Sunday, April 24, 2011

Possessions: What Happens When We Are Gone?

When we are gone, who will want our pictures and possessions, especially if we have lost our only child? If we have surviving children and/or siblings, cousins, aunts and uncles, will any of these people want the items we now cherish, or do these items loose their meaning entirely when someone in a family dies.

Throughout my life and my daughter’s, I took many photos, saved many possessions and encouraged her to do the same. Here I am with all these memories that I enjoy having, and it scares me to think of what may happen to them when I am gone.

There are surviving children who are known to throw away, give away, sell, shred or even burn parents’ photos in addition to other parental possessions they don’t want. So should we bother with all the effort we put in to taking photos, buying knick knacks and gifts for others and/or making scrapbooks in our lifetime?

Many parents say they don’t bother taking photos of trips, cruises or the like anymore. Nor do they make any effort to buy something beautiful such as glass sculpture, just to have them disposed of by surviving children or relatives.

I completely disagree. No matter where they may end up, I enjoy making memories and hope that others can relate to that. But if someone in the next generation, that is, children or other relatives, don’t want any of these memories, well, at least I had the pleasure of enjoying them for as long as I could. I particularly enjoy those photos or items that belonged to my now deceased only child. I have many photos, some possessions and two videos.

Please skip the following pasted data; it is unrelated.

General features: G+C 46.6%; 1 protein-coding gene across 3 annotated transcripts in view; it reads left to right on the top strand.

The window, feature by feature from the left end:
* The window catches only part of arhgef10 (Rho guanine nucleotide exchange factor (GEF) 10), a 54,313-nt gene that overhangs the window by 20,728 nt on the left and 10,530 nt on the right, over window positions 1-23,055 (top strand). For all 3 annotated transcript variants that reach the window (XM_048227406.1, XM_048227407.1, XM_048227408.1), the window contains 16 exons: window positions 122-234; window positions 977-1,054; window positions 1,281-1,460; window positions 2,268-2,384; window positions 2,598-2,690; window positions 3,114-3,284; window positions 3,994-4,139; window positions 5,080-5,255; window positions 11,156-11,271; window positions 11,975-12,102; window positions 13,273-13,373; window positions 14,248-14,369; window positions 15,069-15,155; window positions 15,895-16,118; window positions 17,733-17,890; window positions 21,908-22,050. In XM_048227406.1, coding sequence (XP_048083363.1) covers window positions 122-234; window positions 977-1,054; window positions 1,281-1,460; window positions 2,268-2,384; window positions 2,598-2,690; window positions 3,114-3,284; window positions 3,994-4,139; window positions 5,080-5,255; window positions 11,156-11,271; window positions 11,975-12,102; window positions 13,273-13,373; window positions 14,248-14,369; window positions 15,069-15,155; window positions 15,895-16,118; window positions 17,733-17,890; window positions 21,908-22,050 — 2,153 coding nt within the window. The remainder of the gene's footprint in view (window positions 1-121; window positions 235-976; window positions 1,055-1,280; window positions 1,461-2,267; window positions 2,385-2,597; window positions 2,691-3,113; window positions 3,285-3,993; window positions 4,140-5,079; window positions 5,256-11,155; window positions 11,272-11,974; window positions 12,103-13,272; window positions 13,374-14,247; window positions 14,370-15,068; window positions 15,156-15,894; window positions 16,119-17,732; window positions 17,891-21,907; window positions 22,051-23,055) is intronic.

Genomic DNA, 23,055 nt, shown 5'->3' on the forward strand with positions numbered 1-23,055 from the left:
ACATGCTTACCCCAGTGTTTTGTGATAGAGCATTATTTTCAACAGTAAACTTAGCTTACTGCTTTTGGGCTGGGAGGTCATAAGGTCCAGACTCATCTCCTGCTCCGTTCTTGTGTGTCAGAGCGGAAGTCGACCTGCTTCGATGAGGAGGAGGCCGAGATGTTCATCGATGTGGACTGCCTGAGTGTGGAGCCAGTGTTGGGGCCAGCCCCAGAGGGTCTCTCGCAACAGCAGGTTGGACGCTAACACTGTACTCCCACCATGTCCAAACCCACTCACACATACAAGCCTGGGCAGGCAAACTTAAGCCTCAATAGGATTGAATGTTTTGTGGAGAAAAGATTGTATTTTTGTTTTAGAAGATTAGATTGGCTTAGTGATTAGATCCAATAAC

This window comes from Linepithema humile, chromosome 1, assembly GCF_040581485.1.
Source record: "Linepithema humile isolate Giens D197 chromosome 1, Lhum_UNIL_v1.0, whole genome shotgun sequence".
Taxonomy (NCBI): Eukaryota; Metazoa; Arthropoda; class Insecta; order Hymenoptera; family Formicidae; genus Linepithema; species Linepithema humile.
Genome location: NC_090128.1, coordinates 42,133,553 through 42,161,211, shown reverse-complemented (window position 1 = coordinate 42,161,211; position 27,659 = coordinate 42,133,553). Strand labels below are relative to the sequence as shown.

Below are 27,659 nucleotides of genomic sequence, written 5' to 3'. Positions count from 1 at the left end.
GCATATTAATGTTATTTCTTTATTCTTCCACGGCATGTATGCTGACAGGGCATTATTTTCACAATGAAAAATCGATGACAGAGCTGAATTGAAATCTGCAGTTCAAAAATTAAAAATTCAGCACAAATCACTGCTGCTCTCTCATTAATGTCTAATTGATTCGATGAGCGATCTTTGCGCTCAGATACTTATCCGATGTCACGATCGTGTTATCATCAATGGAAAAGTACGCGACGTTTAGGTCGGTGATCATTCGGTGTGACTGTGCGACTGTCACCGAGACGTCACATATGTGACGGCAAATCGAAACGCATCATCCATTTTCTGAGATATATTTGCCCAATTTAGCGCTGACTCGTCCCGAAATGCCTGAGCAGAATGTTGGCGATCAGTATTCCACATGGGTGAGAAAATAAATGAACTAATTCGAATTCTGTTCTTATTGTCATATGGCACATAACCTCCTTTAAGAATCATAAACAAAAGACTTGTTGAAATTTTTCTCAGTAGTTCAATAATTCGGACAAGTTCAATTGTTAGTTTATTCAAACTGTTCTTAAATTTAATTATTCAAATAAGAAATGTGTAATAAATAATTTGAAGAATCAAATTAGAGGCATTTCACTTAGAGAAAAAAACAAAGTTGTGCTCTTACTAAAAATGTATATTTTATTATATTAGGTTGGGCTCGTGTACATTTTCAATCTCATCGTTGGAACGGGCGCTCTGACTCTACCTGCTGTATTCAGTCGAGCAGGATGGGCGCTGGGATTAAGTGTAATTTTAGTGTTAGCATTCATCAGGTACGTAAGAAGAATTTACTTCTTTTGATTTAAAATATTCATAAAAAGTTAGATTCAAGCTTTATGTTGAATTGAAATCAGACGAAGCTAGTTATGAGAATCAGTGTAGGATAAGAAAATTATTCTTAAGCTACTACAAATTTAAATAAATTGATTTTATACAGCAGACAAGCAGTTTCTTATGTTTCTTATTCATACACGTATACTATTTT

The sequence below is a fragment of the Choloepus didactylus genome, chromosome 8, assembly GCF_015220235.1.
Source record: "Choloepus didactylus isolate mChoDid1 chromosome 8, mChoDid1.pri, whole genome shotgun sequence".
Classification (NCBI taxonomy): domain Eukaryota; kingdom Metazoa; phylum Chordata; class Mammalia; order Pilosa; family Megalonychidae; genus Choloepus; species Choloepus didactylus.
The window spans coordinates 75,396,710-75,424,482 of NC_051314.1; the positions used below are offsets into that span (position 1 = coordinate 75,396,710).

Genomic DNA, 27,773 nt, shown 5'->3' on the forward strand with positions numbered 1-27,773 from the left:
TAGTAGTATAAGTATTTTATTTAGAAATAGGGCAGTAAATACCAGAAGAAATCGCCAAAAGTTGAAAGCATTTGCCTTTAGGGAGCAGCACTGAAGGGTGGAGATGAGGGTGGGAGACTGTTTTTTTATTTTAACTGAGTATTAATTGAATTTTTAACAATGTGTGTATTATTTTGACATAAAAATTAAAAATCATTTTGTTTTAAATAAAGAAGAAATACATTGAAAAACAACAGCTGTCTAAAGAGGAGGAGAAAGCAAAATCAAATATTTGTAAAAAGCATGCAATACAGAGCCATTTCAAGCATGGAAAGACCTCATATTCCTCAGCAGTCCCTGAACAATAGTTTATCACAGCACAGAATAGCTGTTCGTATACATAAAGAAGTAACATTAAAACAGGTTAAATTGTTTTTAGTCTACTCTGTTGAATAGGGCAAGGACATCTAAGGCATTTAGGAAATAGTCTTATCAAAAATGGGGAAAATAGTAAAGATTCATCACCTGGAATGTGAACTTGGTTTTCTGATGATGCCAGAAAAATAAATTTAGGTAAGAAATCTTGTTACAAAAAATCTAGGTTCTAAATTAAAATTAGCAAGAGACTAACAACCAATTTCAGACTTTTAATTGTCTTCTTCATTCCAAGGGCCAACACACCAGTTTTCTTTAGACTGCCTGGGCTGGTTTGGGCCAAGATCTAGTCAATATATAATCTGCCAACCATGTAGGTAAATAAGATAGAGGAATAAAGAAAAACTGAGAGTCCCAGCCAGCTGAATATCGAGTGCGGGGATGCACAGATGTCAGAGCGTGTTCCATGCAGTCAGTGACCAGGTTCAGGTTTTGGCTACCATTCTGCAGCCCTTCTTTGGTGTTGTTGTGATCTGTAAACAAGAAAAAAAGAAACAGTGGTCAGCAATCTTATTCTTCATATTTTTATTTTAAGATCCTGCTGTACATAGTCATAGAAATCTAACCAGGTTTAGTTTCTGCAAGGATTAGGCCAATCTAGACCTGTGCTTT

I don’t want my daughter to be forgotten, but you have to have caring people in your life who want to keep her memory alive after I am gone, and what better way to do that, then by having photos and possessions to look at and relive those wonderful times and pass on stories for generations to come.

 I’d be interested to know how others see this situation and how they deal with it. Send me your comments.

Sunday, April 17, 2011

Springtime Thoughts

After an unusually, stormy, cold winter all over the nation, spring has finally arrived. The days are getting longer, the weather is getting warmer, and the flowers are now blooming. Along with nature’s beauty comes thoughts of our children who are no longer with us. Oh, how they, too, would love the beautiful sunsets, seeing the return of the birds from the south and perhaps experience a new crop or newly born animals coming out of their winter shelters.